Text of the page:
Premieres Sunday, July 2 at 9 PM ET/PT on Smithsonian Channel
First Ladies have played a key role in branding their husbands' presidencies and have each left their own mark on history. Smithsonian Channel's new series, “FIRST LADIES REVEALED,” examines some of the most prominent and remarkable women - trailblazers, style icons, diplomats, war heroes, and global superstars. From Dolley Madison, Eleanor Roosevelt and Jackie Kennedy to Nancy Reagan, Hillary Clinton, Michelle Obama and more, the series tells the stories of some of the women who left their indelible mark on the White House and the nation. Smithsonian Channel reveals their challenges and celebrates their achievements, going beyond their public lives to tell their private stories.
In four captivating episodes, “FIRST LADIES REVEALED” tells the stories of these women, from ladies who used style to boost diplomacy and trailblazers looking to uproot traditional ideals, to compassionate voices in days of war and those who came into the role by chance.
In the premiere episode, “FIRST LADIES REVEALED: THE POWER OF STYLE,” viewers get a look at how style is not just personal but political. More than any First Lady before, Jackie Kennedy’s image played a crucial role in the Kennedy years; her style and glamour helped define her husband’s Presidency and forever enshrined her as a global fashion icon. Her impact went beyond personal style and into the arts and humanities, most notably in her efforts to restore and revamp The White House and its grounds. More than a hundred years earlier, Dolley Madison took on an unprecedented role: interior decorator. A proud custodian of the White House, Dolley Madison refused to flee during the British invasion of Washington in 1814 until she was sure that George Washington’s portrait was saved from the flames. In 1981, Nancy Reagan attended eight inaugural balls, donning a glitzy $10,000 gown. She was widely criticized for her extravagance and for accepting gowns from designers, but she won the hearts of the press by mocking her glamourous First Lady style at The First State Gridiron Dinner & Show.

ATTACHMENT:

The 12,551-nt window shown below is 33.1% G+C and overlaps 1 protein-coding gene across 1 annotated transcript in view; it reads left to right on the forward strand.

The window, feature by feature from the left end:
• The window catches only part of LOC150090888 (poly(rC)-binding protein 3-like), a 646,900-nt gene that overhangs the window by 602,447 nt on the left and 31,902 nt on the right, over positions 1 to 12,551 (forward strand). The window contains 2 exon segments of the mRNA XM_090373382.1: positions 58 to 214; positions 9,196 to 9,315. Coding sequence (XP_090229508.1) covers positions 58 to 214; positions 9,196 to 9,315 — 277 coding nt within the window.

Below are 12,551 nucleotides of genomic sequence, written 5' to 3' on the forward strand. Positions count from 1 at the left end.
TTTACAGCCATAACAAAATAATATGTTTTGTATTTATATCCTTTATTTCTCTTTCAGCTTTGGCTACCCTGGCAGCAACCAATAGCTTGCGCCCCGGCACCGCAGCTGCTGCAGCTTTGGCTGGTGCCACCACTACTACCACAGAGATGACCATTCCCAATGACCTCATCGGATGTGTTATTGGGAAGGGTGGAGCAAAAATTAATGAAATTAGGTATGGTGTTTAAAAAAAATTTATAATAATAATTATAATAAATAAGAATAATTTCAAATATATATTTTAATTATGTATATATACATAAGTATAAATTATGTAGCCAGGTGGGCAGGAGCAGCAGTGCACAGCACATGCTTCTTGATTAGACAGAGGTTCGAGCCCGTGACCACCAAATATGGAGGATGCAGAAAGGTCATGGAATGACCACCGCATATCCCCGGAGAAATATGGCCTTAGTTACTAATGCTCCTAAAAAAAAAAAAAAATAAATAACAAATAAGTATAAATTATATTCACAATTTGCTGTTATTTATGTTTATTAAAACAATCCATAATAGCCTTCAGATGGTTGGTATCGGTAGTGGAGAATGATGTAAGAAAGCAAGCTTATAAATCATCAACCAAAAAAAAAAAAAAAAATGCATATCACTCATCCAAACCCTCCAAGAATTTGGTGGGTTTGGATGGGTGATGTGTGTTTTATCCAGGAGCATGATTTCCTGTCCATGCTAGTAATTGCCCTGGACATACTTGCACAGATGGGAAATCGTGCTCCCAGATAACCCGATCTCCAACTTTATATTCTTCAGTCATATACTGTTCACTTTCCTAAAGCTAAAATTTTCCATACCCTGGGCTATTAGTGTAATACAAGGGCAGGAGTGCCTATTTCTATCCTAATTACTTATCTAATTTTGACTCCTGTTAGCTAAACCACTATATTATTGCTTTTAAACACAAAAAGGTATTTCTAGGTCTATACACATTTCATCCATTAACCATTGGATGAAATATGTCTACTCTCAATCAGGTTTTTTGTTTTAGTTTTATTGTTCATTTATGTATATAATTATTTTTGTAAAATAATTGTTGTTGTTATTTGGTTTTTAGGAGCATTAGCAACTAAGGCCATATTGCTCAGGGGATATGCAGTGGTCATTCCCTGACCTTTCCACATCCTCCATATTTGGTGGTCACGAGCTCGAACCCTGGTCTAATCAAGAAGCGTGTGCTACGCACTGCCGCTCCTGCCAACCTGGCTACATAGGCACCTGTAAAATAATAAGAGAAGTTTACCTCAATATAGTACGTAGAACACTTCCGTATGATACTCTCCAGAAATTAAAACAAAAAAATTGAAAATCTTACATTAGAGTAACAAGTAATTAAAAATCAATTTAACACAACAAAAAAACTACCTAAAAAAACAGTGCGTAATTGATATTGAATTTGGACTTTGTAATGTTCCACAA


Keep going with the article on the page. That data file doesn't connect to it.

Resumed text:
Subsequent episodes include:
“FIRST LADIES REVEALED: LADIES BY CHANCE”
Premieres July 9 at 9 p.m. ET/PT
Lady Bird Johnson, Edith Roosevelt and Betty Ford inherited the role of First Lady by chance during times when the nation was looking for stability, comfort and confidence. Lady Bird Johnson had been in Washington for 30 years when JFK was assassinated and her husband Lyndon Johnson became President. While stepping into the role of First Lady during a time of national grief, Lady Bird paved her own way as she supported her husband’s run for President by touring the South to support the Civil Rights Act of 1964, making 47 speeches in eight states in only four days. Edith Roosevelt also became First Lady after a Presidential assassination when her husband, Theodore, became President. Edith created the position of Social Secretary to control access to the press, and she began renovations and expansions of the White House to separate the living space from working space, resulting in the famous West Wing. Betty Ford became First Lady in one of the most tenuous times in American history – after Richard Nixon resigned. Needing to be transparent in a time of turmoil, Betty Ford decided to go public with her breast cancer diagnosis – a decision that changed the discourse about women’s health. When she spoke candidly about pre-marital sex, marijuana, and abortion, her approval ratings soared and her impact on women’s rights left big shoes for future first ladies to fill.